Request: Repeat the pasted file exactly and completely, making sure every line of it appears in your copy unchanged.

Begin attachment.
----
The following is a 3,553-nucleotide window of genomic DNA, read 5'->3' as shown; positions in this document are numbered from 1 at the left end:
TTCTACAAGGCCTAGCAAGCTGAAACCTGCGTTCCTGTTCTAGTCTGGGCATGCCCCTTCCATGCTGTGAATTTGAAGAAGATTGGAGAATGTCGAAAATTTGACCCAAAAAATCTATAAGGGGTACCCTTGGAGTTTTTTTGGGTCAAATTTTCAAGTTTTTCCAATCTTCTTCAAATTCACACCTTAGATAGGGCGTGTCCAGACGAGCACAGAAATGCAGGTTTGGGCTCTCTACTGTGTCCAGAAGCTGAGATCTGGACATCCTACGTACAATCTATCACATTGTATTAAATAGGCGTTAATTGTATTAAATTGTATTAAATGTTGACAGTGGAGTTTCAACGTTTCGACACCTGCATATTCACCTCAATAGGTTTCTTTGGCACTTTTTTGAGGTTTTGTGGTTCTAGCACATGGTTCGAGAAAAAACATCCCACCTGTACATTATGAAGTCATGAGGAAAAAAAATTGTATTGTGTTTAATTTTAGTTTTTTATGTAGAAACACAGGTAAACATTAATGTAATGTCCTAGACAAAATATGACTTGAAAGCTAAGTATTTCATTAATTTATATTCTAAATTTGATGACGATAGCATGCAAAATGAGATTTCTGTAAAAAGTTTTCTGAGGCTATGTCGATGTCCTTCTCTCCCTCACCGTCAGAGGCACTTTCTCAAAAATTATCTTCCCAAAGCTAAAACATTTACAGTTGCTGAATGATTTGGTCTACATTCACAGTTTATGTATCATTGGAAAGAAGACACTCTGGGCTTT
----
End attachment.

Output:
The following is a 3,553-nucleotide window of genomic DNA, read 5'->3' as shown; positions in this document are numbered from 1 at the left end:
TTCTACAAGGCCTAGCAAGCTGAAACCTGCGTTCCTGTTCTAGTCTGGGCATGCCCCTTCCATGCTGTGAATTTGAAGAAGATTGGAGAATGTCGAAAATTTGACCCAAAAAATCTATAAGGGGTACCCTTGGAGTTTTTTTGGGTCAAATTTTCAAGTTTTTCCAATCTTCTTCAAATTCACACCTTAGATAGGGCGTGTCCAGACGAGCACAGAAATGCAGGTTTGGGCTCTCTACTGTGTCCAGAAGCTGAGATCTGGACATCCTACGTACAATCTATCACATTGTATTAAATAGGCGTTAATTGTATTAAATTGTATTAAATGTTGACAGTGGAGTTTCAACGTTTCGACACCTGCATATTCACCTCAATAGGTTTCTTTGGCACTTTTTTGAGGTTTTGTGGTTCTAGCACATGGTTCGAGAAAAAACATCCCACCTGTACATTATGAAGTCATGAGGAAAAAAAATTGTATTGTGTTTAATTTTAGTTTTTTATGTAGAAACACAGGTAAACATTAATGTAATGTCCTAGACAAAATATGACTTGAAAGCTAAGTATTTCATTAATTTATATTCTAAATTTGATGACGATAGCATGCAAAATGAGATTTCTGTAAAAAGTTTTCTGAGGCTATGTCGATGTCCTTCTCTCCCTCACCGTCAGAGGCACTTTCTCAAAAATTATCTTCCCAAAGCTAAAACATTTACAGTTGCTGAATGATTTGGTCTACATTCACAGTTTATGTATCATTGGAAAGAAGACACTCTGGGCTTT